MURFREESBORO — An activist actor heads the list of events on tap for “A Century of Black Life, History and Culture,” MTSU’s 2015 celebration of Black History Month.
Hill Harper, best known for his work on the television series “CSI: NY” and “Covert Affairs,” will be the featured speaker at 7 p.m. Wednesday, Feb. 11, in the second floor ballroom of the Student Union.
Harper, who earned a bachelor’s degree from Brown University and a law degree from Harvard University, also is the founder of the Manifest Your Destiny Foundation. The nonprofit organization is “dedicated to empowering underserved youth through mentorship, educational and motivational programs,” according to www.mydf.org.
“He has been visiting campuses and talking about helping African-American males to progress through the college experience,” said Jonell Hinsey, director of MTSU’s Intercultural and Diversity Center and chair of the Black History Month Committee.
The Unity Luncheon, a Black History Month tradition, will honor community leaders who are 60 years of age or older and have lived in the Middle Tennessee area for 25 years or more.
Bishop Joseph Walker III, pastor of Mt. Zion Baptist Church in Nashville, will be the featured speaker. The luncheon is slated for 11 a.m. Tuesday, Feb. 10, in the second floor ballroom of the Student Union. Tickets are $20 for adults and $10 for students and can be purchased online by visiting www.mtsu.edu/aahm/unity-awards.php and clicking on the “Unity Luncheon” tab at left.
Journalists who covered the shooting death of a black youth by a white police officer in Ferguson, Missouri, and its violent aftermath will discuss the challenges they faced at 7 p.m. Tuesday, Feb. 10, in Tucker Theater.
The panelists for “From the Front Lines of Ferguson: Covering the New Civil Rights Movement” are St. Louis Post-Dispatch photographer/videographer David Carson, USAToday staff reporter Yamiche Alcindor and Antonio French, St. Louis alderman and social media reporter.
Other highlights include:
- “Harlem Street Portraits,” an exhibition of photographs by Harvey Stein at the Baldwin Photographic Gallery through Feb. 26, second floor, John Bragg Mass Communication Building;
- Reception for Harvey Stein, 7 p.m. Thursday, Feb. 5, Room 103, John Bragg Mass Communication Building;
- “Reflect, Reclaim, Rejoice: Preserving the Gift of Black Sacred Music,” a film produced, written and directed by MTSU graduate student Henri Giles and narrated by actress Alfre Woodard of the TV series “State of Affairs,” 6 p.m., Tuesday, Feb. 3, second floor theater, Student Union;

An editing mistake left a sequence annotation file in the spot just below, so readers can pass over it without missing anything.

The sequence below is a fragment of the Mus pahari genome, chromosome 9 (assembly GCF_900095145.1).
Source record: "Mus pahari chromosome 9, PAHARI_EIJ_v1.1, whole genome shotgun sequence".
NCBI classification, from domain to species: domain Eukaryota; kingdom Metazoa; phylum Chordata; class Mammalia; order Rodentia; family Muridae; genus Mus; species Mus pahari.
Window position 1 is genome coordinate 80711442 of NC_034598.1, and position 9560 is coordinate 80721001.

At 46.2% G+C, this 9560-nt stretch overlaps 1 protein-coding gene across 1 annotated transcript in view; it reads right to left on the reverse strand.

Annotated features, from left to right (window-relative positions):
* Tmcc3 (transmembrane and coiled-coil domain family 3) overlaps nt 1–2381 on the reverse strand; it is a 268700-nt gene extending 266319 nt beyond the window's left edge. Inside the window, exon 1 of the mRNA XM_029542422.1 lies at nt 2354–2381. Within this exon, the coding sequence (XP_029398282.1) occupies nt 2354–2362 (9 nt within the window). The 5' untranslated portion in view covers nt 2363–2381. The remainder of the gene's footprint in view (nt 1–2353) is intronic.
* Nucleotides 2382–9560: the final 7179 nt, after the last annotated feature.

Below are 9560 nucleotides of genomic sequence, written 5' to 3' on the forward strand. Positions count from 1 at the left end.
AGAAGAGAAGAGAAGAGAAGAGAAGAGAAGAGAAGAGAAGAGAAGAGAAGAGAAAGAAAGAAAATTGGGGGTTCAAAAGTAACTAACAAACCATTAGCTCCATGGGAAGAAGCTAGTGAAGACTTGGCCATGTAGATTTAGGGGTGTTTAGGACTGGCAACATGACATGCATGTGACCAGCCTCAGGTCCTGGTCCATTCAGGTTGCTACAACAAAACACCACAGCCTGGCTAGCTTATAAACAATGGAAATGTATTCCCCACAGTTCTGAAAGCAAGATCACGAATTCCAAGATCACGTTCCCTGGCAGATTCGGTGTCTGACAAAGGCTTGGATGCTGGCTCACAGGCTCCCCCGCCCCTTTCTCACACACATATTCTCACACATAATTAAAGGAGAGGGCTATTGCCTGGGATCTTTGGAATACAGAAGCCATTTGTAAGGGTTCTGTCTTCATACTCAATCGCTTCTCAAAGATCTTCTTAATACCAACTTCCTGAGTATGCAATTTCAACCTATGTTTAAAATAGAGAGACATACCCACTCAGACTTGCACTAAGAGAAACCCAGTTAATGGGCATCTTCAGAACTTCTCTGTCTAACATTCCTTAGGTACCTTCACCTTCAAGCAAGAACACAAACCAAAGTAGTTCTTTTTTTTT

- “Protective Custody,” an HIV/AIDS information table by Nashville-based Project UNO, 11 a.m. to 1 p.m., Friday, Feb. 6 (National Black HIV/AIDS Awareness Day), first floor lobby, Student Union;
- “The ‘Hard Driving’ of NASCAR’s Wendell Scott: The Politics of African-American Survivability and Counter-Mobility,” 3 p.m. Tuesday, Feb. 10, Room N116, Cason-Kennedy Nursing Building;
- “Dear White People,” a satirical movie about “being a black face in a white place,” according to www.facebook.com/DearWhitePeople, 7 p.m. and 10 p.m. showings Feb. 12, 13 and 14, discussion to follow, second floor theater, Student Union;
- “A Raisin in the Sun,” Lorraine Hansberry’s award-winning play, 7:30 p.m. Fridays and Saturdays and 2 p.m. Sundays Feb. 13-22, Murfreesboro Center of the Arts, 110 W. College St., Murfreesboro; tickets are $15 for adults, $13 for seniors, students and military personnel and $11 for children with a $2 discount per ticket for groups of 10 or more, available at www.boroarts.org, the box office or by calling 615-904-2787;
- “What Does It Mean to be Black in America?,” a group discussion in the “Let’s Be Honest” series, 7 p.m. Tuesday, Feb. 17, Room 219, Monohan Hall;
- “House of Privilege,” an interactive activity enabling participants to experience different types of societal privilege, tours at the top of each hour from 1 to 6 p.m., Friday, Feb. 20, Tom Jackson Building;
- “From the Front Lines of Media: MTSU Alumnus Jeffery Reid on Media Diversity,” 5 p.m. Monday, Feb. 23, Room 160, College of Education Building;
- John Pleas Faculty Recognition Award Ceremony, honoring a leading African-American MTSU faculty member, 3 p.m. Thursday, Feb. 26, Tom Jackson Building; and
- “Soul Beats,” an African-American culture festival featuring music, art and stepping, 10 a.m. to 5 p.m. Saturday, Feb. 28, Patterson Park Community Center, 521 Mercury Blvd., Murfreesboro;
All MTSU Black History Month events except for the Unity Luncheon and “A Raisin in the Sun” are free of charge. For more information, contact Hinsey at 615-898-5797 or email@example.com.